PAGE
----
Blackwood has himself appointed numerous grand jury foremen to longstanding positions in Fayette County, although he has also stated that the grand jury foreman “is no different than any other member of the grand jury.”  State law prohibits jurors from serving consecutive terms anywhere in Tennessee.

Blackwood had originally scheduled Fitzpatrick’s trial for May 28 and 29 but was forced to reschedule it after Carter failed to produce a Bill of Particulars in time.  When it was produced, there were no specifics stated as to date, time, place, or incident alleged against Fitzpatrick, nor was there a police report of any kind.

During testimony, former McMinn County grand jury foreman Jeffrey Cunningham, who was hand-picked by Reedy in late 2012, admitted that he could find nothing untrue in Fitzpatrick’s petitions and denied having been his accuser.

The trial observer said that six envelopes containing Fitzpatrick’s attempted submissions to the Monroe and McMinn County grand juries over the span of more than three years were the only “evidence” given to the jury to decide Fitzpatrick’s fate.  She stated that she believed there was “no way” that the 12 members of the jury could have read all of the petitions to decide the “perjury” charge.

Fitzpatrick’s March 17, 2009 treason complaint against Barack Hussein Obama was included in the evidence and was read out loud during the trial, along with articles from The Post & Email reporting on judicial corruption in both counties and the greater Tenth Judicial District.  Since 2009, many other individuals have accused Obama of committing treason against the United States.

“For 12 people to go through that and look at that and have a discussion over it would take hours, I would think, because they didn’t know what they were looking at.  If I was on the jury and I didn’t know the story, it would have taken me hours.  You’ve got 12 people that have not seen these six papers before…to find perjury, I just don’t understand how it happened so quickly,” the observer told us.  “There is no way; it would take a whole day for them to actually go over those to be able to pinpoint perjury…And ‘extortion?’ No way.  There was nothing to gain.”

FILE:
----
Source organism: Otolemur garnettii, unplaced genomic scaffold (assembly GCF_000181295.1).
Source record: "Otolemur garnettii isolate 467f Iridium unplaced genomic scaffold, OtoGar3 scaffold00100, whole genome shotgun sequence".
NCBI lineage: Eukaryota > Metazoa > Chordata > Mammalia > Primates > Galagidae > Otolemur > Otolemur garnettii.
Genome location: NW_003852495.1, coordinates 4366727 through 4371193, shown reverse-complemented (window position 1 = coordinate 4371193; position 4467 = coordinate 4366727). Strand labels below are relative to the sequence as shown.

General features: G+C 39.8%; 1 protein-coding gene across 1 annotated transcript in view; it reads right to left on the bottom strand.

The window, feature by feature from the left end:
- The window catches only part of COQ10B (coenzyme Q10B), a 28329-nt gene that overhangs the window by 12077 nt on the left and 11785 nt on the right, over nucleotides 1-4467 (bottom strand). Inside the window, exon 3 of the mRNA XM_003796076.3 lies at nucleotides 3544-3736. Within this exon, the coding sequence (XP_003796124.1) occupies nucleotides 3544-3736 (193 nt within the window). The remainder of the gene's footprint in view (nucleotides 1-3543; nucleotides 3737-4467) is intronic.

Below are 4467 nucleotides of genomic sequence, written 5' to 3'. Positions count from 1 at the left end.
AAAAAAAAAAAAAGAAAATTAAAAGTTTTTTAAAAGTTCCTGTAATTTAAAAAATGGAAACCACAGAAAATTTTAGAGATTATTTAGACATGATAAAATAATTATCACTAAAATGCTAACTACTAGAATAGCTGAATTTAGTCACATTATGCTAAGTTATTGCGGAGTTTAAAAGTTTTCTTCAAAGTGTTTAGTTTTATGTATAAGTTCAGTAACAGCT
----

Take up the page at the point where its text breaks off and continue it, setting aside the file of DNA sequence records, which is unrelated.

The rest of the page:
The observer said that three witnesses testified under oath while she sat in the courtroom:  McMinn County court clerks Rhonda Cooley and Gwen Chrisman, and Cunningham.  During both a pre-trial hearing on June 16 and on June 23, Cunningham denied having made a formal accusation against Fitzpatrick.

The observer was aware that Tenth Judicial District Judge Amy Reedy had brought in Larry Wallace, a 40-year veteran of law enforcement, to replace Cunningham when he resigned the foremanship in early March.

Of the events on Tuesday, June 24, the observer said, “They went into session at about 8:00, and I got there a little before lunchtime, and he was already out of the courtroom knowing that he was a convicted felon.  Jeff Cunningham finished that morning and then Jeff and them rested their case, and then they had closing arguments, and then they went in for deliberation.  There is no way…that means an hour and a half, two hours, maybe, to deliberate?  There’s no way,” she reiterated.

The Post & Email located phone numbers for nine of the 12 jurors, none of whom has been willing to discuss his or her jury service on the case.

In a spontaneous change of subject during the interview, the observer commented, “I think about the money that this trial is costing.  I just don’t understand how they feel that it’s that important that they need to hush him,” meaning Fitzpatrick.

Since McConnell and others’ publicizing of the verdicts in the case, some have called for Blackwood’s indictment, while others have contacted the U.S. House and Senate Judiciary Committees to demand a congressional investigation of Tennessee courts and judges.

As The Post & Email reported on June 30, “petitioning the government is now a crime punishable with prison time.”